DiToro said that the twin issues of artistic expression and frustration are identifiable across all performers, including in D.C., and this breeds an esprit de corps. “You don’t get one genre, you don’t get one vibe in DC,” she said. “Because we’re not in a massive city, I do think there’s a small enough community [of] all sorts of musicians. That’s been a big thing I’ve noticed with D.C.: It’s eclectic.”
The songwriter says that she is in the midst of a major personal transition this year, particularly as it comes to her graduating from performing with cover bands and moving more toward playing her own songs. DiToro added that she believes this will be reflected in her own growth as an artist and composer as she finishes songs she started writing years earlier.
“But it’s scary, and I’m judgy. And truly, that’s my flaw,” she said, adding, “I’m a huge critic of the music…and it’s like I need all this validation. But I’m letting that go, [which] is the hardest thing. I’m just going to start putting stuff out.” In the next few years, DiToro aims to continue performing more originals and focusing on her own brand versus being just one member of an ensemble.
“I’m letting the ego go a little. I’m letting go,” she said, adding that she is only too aware of the ticking clock that often pushes artists of a certain age—DiToro was born in 1985—off to the wings as a new crop comes up. “I know how shit works. It’s now or never, and if COVID taught [us anything], then that’s enough. Your ego gets bruised but what do you have to lose? My goal is to put out music that I love, and that other people will connect with hopefully,” she said. “I’m already falling in love with the things that are happening, and that’s enough for me.”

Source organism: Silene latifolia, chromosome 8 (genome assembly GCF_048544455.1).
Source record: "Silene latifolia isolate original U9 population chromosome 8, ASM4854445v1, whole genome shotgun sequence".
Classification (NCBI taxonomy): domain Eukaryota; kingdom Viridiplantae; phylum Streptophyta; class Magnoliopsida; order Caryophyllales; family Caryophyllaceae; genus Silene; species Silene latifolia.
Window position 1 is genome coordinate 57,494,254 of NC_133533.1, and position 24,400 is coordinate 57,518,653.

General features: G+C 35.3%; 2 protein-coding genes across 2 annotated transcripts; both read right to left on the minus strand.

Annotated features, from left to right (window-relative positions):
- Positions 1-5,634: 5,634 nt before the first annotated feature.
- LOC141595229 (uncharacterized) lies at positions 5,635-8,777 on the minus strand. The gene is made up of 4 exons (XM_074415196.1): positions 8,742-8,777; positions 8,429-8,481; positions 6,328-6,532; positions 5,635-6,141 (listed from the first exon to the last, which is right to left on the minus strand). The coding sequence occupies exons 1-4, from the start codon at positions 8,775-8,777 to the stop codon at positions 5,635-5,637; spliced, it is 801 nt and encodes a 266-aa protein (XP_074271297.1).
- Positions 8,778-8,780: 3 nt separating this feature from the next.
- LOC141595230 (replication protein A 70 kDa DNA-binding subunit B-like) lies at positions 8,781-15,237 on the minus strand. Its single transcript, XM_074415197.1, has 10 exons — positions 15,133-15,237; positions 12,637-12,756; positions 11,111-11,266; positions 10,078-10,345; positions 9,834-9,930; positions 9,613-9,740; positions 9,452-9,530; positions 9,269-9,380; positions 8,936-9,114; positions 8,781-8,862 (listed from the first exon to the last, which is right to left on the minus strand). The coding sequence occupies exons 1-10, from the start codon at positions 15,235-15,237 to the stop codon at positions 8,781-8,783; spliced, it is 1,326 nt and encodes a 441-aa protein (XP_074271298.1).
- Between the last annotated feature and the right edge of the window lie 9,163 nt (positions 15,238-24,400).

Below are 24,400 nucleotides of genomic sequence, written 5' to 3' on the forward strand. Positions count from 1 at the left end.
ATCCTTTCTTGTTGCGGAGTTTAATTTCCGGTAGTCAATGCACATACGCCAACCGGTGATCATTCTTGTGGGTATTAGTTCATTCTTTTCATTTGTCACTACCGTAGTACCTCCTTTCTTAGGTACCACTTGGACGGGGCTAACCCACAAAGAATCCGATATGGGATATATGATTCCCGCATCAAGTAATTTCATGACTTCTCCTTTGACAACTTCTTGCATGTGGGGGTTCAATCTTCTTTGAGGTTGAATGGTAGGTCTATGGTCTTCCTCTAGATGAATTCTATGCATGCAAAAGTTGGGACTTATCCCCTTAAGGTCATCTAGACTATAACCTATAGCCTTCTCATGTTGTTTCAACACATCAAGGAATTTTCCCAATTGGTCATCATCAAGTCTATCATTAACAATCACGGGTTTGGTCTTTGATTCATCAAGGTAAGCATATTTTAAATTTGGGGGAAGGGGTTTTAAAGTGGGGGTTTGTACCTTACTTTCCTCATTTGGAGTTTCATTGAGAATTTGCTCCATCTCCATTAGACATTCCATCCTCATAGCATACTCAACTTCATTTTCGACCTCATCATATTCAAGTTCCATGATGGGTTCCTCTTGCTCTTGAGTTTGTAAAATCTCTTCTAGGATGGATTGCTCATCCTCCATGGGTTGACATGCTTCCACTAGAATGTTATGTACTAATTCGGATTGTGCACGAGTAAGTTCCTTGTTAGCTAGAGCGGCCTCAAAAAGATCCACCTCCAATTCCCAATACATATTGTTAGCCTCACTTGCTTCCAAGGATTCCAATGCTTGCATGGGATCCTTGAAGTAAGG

A native of New Jersey, Eric Althoff has published articles in “The Washington Post,” “Los Angeles Times,” “Napa Valley Register,” “Black Belt,” DCist, ScreenComment.com and Luxe Getaways. He produced the Emmy-winning documentary, “The Town That Disappeared Overnight,” and has covered the Oscars live at the Dolby Theater. He lives in Fredericksburg, Virginia, with his wife, Victoria.